Monday, June 27, 2011

A Magical Midnight

What a better gift for my birthday than to be transported to the past to a magical era of art, beauty, design, and passion!  Midnight In Paris is a truly wonderful film that captures every essence of Paris.  Through an introductory montage of Paris streets, monuments, cafes, buildings, and inhabitants, I really felt that I was transported to the Capital of Modernity.  What follows is a Woody Allen tale of lost love, comedy, and culture with a pinch of sarcastic salt and pessimistic pepper. 

Gil (Owen Wilson) embarks on a vacation with his fiance Inez (Rachel McAdams) and her ritzy parents to Paris.  One night he finds himself walking alone back to his hotel buzzed and at the stroke of midnight, is swept back into the 1920s where he meets F. Scott and Zelda Fitzgerald and Ernest Hemingway all on the same night!  The line between past and present is paper thin and thankfully Allen addresses this issue delicately and not like an episode of Lost where time travel is a staple to understanding the plot. Of course his family considers him crazy but he continues to push through Paris, searching for the missing piece for his novel  in progress.  On his journey, he meets Gertrude Stein who helps him on his novel, Luis Buñuel, Salvador Dalí, Henri Matisse, Pablo Picasso, Cole Porter, Juan Belmonte, T.S. Eliot, and finally Henri de Toulouse-Lautrec.  With each new yet famous character that enters the frame, I glowed with more and more astonishment at how real the meeting seemed and how magnificent the meeting would be- if it were only possible...  It leaves you with hope in that not all creativity is lost in this world.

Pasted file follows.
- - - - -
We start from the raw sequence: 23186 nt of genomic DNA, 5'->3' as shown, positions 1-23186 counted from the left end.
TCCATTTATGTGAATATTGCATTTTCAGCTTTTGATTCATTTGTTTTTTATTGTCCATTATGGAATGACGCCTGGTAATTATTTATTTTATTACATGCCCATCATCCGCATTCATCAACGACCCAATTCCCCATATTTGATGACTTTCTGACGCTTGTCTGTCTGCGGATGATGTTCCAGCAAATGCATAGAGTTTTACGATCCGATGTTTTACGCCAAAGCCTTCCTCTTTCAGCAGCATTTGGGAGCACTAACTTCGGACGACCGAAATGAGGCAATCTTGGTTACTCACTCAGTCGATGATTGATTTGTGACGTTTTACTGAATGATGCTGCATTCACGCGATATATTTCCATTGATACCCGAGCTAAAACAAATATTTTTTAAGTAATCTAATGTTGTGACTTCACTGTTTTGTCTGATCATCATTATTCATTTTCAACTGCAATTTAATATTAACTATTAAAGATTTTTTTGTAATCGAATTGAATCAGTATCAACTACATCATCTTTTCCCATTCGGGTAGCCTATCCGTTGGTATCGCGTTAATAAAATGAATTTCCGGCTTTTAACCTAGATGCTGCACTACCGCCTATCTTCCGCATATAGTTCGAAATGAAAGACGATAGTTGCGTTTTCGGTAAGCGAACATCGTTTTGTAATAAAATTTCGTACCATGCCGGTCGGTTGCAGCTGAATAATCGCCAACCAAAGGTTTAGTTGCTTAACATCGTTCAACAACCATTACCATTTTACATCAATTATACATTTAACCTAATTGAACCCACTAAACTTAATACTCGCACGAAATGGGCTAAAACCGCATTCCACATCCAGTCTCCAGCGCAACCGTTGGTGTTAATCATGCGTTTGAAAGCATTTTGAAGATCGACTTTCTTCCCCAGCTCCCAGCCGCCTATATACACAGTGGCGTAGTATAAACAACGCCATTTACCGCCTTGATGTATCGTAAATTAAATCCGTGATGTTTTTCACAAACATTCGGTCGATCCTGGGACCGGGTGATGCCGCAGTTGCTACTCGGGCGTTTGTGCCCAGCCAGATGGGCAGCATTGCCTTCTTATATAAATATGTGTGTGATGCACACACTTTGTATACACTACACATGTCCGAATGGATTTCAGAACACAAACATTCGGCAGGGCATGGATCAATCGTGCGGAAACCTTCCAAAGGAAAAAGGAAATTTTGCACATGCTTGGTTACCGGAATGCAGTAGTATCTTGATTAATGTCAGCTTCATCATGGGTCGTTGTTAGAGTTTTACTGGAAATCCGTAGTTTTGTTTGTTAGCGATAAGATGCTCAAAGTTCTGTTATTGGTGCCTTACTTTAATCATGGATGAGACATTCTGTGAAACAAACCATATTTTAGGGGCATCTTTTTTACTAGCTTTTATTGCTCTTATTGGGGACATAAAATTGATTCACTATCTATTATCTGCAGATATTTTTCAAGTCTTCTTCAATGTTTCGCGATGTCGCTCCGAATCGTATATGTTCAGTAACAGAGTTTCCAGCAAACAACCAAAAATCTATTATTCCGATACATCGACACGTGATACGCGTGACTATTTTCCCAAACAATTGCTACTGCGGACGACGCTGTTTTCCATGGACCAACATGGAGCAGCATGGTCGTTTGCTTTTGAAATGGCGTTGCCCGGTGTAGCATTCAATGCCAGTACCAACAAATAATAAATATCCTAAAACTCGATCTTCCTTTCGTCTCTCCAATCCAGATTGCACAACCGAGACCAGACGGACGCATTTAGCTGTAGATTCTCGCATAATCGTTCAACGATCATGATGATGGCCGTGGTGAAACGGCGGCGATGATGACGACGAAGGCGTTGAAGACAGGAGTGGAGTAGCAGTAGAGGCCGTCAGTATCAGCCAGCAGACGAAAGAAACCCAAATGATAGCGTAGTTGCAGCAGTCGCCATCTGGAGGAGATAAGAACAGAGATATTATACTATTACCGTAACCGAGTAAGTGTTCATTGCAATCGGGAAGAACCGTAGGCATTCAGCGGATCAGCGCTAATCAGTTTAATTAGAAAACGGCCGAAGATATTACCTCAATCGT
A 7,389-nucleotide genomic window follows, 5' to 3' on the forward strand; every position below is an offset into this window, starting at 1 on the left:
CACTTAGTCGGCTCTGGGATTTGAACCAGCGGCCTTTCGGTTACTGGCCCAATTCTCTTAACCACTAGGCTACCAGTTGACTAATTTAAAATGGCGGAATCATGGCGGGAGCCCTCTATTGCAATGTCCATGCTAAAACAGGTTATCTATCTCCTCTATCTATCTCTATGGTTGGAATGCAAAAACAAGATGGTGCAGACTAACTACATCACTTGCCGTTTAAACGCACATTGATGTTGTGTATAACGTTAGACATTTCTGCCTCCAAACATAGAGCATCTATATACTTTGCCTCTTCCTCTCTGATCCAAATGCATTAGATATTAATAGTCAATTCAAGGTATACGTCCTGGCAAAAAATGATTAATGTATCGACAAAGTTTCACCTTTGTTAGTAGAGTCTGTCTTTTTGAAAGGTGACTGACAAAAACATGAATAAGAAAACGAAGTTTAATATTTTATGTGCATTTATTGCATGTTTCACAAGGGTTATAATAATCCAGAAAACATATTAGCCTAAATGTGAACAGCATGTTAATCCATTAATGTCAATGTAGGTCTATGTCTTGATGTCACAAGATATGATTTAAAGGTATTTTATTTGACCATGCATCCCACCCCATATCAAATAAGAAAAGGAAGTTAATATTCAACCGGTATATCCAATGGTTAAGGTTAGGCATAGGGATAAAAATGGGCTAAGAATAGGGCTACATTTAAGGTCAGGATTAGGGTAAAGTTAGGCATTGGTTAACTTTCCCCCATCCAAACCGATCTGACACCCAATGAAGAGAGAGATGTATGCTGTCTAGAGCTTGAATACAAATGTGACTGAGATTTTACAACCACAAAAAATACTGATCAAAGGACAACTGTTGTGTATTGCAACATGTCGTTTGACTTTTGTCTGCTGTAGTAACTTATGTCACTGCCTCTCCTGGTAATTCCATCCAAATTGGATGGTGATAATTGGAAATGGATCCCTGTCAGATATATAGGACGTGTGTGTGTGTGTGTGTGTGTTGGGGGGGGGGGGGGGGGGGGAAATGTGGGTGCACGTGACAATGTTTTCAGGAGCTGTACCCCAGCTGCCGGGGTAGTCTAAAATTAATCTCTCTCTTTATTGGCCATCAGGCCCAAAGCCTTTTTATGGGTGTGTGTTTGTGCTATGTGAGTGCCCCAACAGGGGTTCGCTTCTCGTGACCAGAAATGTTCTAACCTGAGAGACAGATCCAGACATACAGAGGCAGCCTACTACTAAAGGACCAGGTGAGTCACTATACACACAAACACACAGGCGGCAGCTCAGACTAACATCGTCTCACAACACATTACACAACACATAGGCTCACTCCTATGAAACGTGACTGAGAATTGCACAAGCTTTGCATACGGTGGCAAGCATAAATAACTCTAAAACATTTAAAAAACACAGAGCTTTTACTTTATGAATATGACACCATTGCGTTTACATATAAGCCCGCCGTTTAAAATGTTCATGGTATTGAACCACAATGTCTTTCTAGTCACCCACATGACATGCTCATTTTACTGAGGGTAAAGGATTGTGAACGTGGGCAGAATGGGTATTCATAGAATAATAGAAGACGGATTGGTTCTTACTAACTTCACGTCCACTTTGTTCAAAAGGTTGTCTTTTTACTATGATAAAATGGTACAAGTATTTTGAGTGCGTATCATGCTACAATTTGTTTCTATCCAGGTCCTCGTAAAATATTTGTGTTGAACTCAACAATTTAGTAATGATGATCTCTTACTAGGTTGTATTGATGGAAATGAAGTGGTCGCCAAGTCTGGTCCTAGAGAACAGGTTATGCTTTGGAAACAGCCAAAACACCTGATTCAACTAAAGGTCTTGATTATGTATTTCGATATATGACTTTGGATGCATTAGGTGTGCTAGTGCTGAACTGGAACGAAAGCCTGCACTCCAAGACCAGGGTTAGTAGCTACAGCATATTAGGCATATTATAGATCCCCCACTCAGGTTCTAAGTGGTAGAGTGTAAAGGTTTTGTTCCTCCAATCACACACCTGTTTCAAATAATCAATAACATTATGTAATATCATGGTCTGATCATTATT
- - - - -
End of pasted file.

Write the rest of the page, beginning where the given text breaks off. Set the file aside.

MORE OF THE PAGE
Gil as he contemplates imagination
and reality in Midnight in Paris.
In only 90 minutes, you learn that the true meaning of life is in the present, not the past. You hear about how the Golden Age (of any place) was the most magical time, but once Gil was transported back to the 1920s, the Parisians found it just as dull and unspectacular as we do our present; however grandly Gil was transfixed by the literary and artistic wonders he prays to so fondly.  In the end of the film we are unknowingly propelled further back into La Belle Époqueanother era of fine European culture that began in the late 19th Century. Here, our dazzling Mademoiselle Adriana, played by Marion Cotillard, finds herself in love with a time that preceeded her as well and it is only at this moment that our protagonist realizes that inspiration and imagination are not always reality.  The past has helped him clear his mind but without a present, he has no headquarters for his thoughts to reconvene.  This is why it is important not to wish for a different life of a different time with different aspirations, talents, or worries.  Live in the now and make the most of it. Travel the world and let it inspire your imagination.  Go make today the best yet by thinking about your dreams and not wasting any more time wishing your life away for any other.
Adriana and Gil walking the streets of Paris in the 1920s.
Woody, and Gil, find the rain sexy, revealing and calming, especially for a city as grand as Paris. So go. Walk through Paris in the rain. Without an umbrella. And experience the beauty that wins the audience over in Midnight In Paris.

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